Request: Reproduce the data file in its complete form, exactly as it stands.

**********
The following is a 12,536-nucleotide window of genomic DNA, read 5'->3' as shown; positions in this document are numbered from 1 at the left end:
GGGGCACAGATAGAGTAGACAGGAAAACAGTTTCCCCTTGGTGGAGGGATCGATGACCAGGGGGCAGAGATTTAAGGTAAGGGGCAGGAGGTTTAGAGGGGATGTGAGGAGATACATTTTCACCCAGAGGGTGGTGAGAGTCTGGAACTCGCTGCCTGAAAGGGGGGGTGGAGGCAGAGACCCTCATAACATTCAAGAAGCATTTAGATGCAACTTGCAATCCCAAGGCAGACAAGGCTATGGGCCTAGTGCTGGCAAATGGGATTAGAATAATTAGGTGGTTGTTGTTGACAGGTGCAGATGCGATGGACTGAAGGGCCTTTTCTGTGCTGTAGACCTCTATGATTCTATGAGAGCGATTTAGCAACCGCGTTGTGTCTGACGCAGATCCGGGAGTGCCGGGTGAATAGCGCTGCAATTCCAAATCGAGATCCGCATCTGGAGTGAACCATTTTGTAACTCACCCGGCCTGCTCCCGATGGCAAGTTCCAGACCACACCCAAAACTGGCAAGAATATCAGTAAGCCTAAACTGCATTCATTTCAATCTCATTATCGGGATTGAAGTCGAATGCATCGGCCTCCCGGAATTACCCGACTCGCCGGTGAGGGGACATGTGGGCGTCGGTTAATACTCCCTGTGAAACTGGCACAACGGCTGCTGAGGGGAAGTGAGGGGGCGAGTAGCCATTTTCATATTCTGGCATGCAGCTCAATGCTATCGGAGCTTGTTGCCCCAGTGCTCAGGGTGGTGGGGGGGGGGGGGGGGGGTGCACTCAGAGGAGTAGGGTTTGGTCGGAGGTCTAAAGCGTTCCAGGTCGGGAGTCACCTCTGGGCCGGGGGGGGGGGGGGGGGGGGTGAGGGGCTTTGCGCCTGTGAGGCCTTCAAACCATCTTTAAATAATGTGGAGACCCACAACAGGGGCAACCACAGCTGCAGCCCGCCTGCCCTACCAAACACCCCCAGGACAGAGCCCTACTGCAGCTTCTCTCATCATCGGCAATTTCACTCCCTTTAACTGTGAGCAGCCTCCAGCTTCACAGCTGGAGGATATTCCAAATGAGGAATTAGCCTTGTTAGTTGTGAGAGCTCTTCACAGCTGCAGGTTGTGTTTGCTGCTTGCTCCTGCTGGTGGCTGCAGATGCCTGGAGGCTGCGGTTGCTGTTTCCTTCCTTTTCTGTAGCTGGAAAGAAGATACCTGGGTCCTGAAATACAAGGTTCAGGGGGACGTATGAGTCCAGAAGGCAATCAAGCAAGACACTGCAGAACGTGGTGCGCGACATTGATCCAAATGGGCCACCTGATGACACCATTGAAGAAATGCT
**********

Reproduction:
The following is a 12,536-nucleotide window of genomic DNA, read 5'->3' as shown; positions in this document are numbered from 1 at the left end:
GGGGCACAGATAGAGTAGACAGGAAAACAGTTTCCCCTTGGTGGAGGGATCGATGACCAGGGGGCAGAGATTTAAGGTAAGGGGCAGGAGGTTTAGAGGGGATGTGAGGAGATACATTTTCACCCAGAGGGTGGTGAGAGTCTGGAACTCGCTGCCTGAAAGGGGGGGTGGAGGCAGAGACCCTCATAACATTCAAGAAGCATTTAGATGCAACTTGCAATCCCAAGGCAGACAAGGCTATGGGCCTAGTGCTGGCAAATGGGATTAGAATAATTAGGTGGTTGTTGTTGACAGGTGCAGATGCGATGGACTGAAGGGCCTTTTCTGTGCTGTAGACCTCTATGATTCTATGAGAGCGATTTAGCAACCGCGTTGTGTCTGACGCAGATCCGGGAGTGCCGGGTGAATAGCGCTGCAATTCCAAATCGAGATCCGCATCTGGAGTGAACCATTTTGTAACTCACCCGGCCTGCTCCCGATGGCAAGTTCCAGACCACACCCAAAACTGGCAAGAATATCAGTAAGCCTAAACTGCATTCATTTCAATCTCATTATCGGGATTGAAGTCGAATGCATCGGCCTCCCGGAATTACCCGACTCGCCGGTGAGGGGACATGTGGGCGTCGGTTAATACTCCCTGTGAAACTGGCACAACGGCTGCTGAGGGGAAGTGAGGGGGCGAGTAGCCATTTTCATATTCTGGCATGCAGCTCAATGCTATCGGAGCTTGTTGCCCCAGTGCTCAGGGTGGTGGGGGGGGGGGGGGGGGGTGCACTCAGAGGAGTAGGGTTTGGTCGGAGGTCTAAAGCGTTCCAGGTCGGGAGTCACCTCTGGGCCGGGGGGGGGGGGGGGGGGGGTGAGGGGCTTTGCGCCTGTGAGGCCTTCAAACCATCTTTAAATAATGTGGAGACCCACAACAGGGGCAACCACAGCTGCAGCCCGCCTGCCCTACCAAACACCCCCAGGACAGAGCCCTACTGCAGCTTCTCTCATCATCGGCAATTTCACTCCCTTTAACTGTGAGCAGCCTCCAGCTTCACAGCTGGAGGATATTCCAAATGAGGAATTAGCCTTGTTAGTTGTGAGAGCTCTTCACAGCTGCAGGTTGTGTTTGCTGCTTGCTCCTGCTGGTGGCTGCAGATGCCTGGAGGCTGCGGTTGCTGTTTCCTTCCTTTTCTGTAGCTGGAAAGAAGATACCTGGGTCCTGAAATACAAGGTTCAGGGGGACGTATGAGTCCAGAAGGCAATCAAGCAAGACACTGCAGAACGTGGTGCGCGACATTGATCCAAATGGGCCACCTGATGACACCATTGAAGAAATGCT